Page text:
100 Books in 2011 Review: Persepolis

I’ve decided graphic novels count towards the 100 books challenge, which is good, because this gave me a chance to catch up a bit this week. Still behind target though; last week was week 13 and I should have read 26 books by the end of it. I’ve only read 22. At some point, I’m going to have to read some really short books. Maybe some more graphic novels.

The March book for my work book club was Persepolis by Marjane Satrapi. Having seen the film (and enjoyed it), I was looking forward to this.

It is the memoir of an Iranian woman, dealing with her childhood in Iran around the time of the revolution i.e. the late seventies and the eighties. She is the child of Marxists intellectuals and the great-granddaughter of the last Emperor. The book shows how her life was affected by the increasing restrictions on freedom of speech and movement. For a few months she lives in Austria, which provides different challenges.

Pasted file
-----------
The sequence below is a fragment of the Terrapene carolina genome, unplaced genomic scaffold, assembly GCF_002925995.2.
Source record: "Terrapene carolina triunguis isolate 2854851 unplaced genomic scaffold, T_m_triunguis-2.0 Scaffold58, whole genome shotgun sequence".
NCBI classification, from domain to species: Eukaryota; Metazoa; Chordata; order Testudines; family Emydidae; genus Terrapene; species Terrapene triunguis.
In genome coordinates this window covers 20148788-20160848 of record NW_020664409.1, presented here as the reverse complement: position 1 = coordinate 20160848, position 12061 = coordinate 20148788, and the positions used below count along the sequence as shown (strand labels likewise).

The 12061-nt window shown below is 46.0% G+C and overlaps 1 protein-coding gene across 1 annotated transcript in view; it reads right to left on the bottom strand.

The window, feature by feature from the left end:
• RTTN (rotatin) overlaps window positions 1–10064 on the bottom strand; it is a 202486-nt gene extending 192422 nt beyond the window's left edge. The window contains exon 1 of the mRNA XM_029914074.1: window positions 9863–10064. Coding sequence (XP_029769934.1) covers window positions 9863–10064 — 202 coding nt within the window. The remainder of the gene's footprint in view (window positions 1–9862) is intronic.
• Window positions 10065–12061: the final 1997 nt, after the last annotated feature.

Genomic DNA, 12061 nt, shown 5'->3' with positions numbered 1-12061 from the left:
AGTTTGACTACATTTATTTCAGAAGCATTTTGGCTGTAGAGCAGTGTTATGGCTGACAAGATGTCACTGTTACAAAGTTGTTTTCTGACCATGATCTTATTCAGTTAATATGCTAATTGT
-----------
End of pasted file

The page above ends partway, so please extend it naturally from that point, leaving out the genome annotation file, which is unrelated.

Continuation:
It’s marvellous. It is so moving, both sad and funny. Satrapi reveals the things that had the greatest impact and is brutally honest with herself and her actions. Sometimes she leaves the emotion quite raw and at other times she gently pokes fun at herself. Given that there are so few words, she uses them to great effect.

This was lovely. And educational. So far this year book club has been swinging from one extreme to another – from amazing to turgid and back to amazing again this month. Persepolis is highly recommended.